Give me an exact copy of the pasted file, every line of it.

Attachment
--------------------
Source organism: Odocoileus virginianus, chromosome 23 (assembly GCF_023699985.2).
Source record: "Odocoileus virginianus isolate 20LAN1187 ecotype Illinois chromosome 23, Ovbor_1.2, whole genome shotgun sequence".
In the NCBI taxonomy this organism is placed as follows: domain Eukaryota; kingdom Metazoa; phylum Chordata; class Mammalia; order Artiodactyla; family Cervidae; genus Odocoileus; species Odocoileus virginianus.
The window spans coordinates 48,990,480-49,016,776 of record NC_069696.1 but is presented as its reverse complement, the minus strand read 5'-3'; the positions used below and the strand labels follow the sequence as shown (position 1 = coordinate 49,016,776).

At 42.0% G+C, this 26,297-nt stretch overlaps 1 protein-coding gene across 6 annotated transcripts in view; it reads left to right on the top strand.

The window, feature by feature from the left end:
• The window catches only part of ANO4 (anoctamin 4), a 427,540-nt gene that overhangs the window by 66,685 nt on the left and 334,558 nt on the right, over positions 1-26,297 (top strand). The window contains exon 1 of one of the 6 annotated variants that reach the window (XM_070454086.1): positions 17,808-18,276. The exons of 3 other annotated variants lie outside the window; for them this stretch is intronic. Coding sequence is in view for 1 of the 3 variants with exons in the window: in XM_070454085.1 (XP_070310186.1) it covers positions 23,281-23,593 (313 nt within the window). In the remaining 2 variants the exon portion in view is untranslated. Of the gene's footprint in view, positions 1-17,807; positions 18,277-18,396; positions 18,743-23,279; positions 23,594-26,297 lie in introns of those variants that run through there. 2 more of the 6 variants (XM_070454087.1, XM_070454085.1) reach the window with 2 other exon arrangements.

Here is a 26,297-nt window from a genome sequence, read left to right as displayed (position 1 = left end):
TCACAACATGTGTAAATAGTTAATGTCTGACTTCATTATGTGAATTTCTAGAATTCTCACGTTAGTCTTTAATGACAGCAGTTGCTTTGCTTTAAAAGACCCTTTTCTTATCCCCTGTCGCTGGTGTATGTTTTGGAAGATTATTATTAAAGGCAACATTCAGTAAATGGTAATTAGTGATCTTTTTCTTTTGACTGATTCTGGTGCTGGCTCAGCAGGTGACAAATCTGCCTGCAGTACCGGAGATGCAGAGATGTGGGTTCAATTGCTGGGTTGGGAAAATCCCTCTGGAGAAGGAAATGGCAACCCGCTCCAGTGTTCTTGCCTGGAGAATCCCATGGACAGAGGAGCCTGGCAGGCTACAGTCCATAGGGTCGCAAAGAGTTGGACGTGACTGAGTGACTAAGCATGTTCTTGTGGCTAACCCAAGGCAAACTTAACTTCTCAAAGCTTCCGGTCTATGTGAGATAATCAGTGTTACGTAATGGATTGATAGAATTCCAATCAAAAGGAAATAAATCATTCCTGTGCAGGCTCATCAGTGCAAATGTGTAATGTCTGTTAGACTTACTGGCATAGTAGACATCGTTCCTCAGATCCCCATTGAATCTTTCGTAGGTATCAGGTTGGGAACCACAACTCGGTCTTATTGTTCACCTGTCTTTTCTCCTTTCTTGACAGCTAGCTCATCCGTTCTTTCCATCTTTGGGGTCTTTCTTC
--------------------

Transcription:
Source organism: Odocoileus virginianus, chromosome 23 (assembly GCF_023699985.2).
Source record: "Odocoileus virginianus isolate 20LAN1187 ecotype Illinois chromosome 23, Ovbor_1.2, whole genome shotgun sequence".
In the NCBI taxonomy this organism is placed as follows: domain Eukaryota; kingdom Metazoa; phylum Chordata; class Mammalia; order Artiodactyla; family Cervidae; genus Odocoileus; species Odocoileus virginianus.
The window spans coordinates 48,990,480-49,016,776 of record NC_069696.1 but is presented as its reverse complement, the minus strand read 5'-3'; the positions used below and the strand labels follow the sequence as shown (position 1 = coordinate 49,016,776).

At 42.0% G+C, this 26,297-nt stretch overlaps 1 protein-coding gene across 6 annotated transcripts in view; it reads left to right on the top strand.

The window, feature by feature from the left end:
• The window catches only part of ANO4 (anoctamin 4), a 427,540-nt gene that overhangs the window by 66,685 nt on the left and 334,558 nt on the right, over positions 1-26,297 (top strand). The window contains exon 1 of one of the 6 annotated variants that reach the window (XM_070454086.1): positions 17,808-18,276. The exons of 3 other annotated variants lie outside the window; for them this stretch is intronic. Coding sequence is in view for 1 of the 3 variants with exons in the window: in XM_070454085.1 (XP_070310186.1) it covers positions 23,281-23,593 (313 nt within the window). In the remaining 2 variants the exon portion in view is untranslated. Of the gene's footprint in view, positions 1-17,807; positions 18,277-18,396; positions 18,743-23,279; positions 23,594-26,297 lie in introns of those variants that run through there. 2 more of the 6 variants (XM_070454087.1, XM_070454085.1) reach the window with 2 other exon arrangements.

Here is a 26,297-nt window from a genome sequence, read left to right as displayed (position 1 = left end):
TCACAACATGTGTAAATAGTTAATGTCTGACTTCATTATGTGAATTTCTAGAATTCTCACGTTAGTCTTTAATGACAGCAGTTGCTTTGCTTTAAAAGACCCTTTTCTTATCCCCTGTCGCTGGTGTATGTTTTGGAAGATTATTATTAAAGGCAACATTCAGTAAATGGTAATTAGTGATCTTTTTCTTTTGACTGATTCTGGTGCTGGCTCAGCAGGTGACAAATCTGCCTGCAGTACCGGAGATGCAGAGATGTGGGTTCAATTGCTGGGTTGGGAAAATCCCTCTGGAGAAGGAAATGGCAACCCGCTCCAGTGTTCTTGCCTGGAGAATCCCATGGACAGAGGAGCCTGGCAGGCTACAGTCCATAGGGTCGCAAAGAGTTGGACGTGACTGAGTGACTAAGCATGTTCTTGTGGCTAACCCAAGGCAAACTTAACTTCTCAAAGCTTCCGGTCTATGTGAGATAATCAGTGTTACGTAATGGATTGATAGAATTCCAATCAAAAGGAAATAAATCATTCCTGTGCAGGCTCATCAGTGCAAATGTGTAATGTCTGTTAGACTTACTGGCATAGTAGACATCGTTCCTCAGATCCCCATTGAATCTTTCGTAGGTATCAGGTTGGGAACCACAACTCGGTCTTATTGTTCACCTGTCTTTTCTCCTTTCTTGACAGCTAGCTCATCCGTTCTTTCCATCTTTGGGGTCTTTCTTC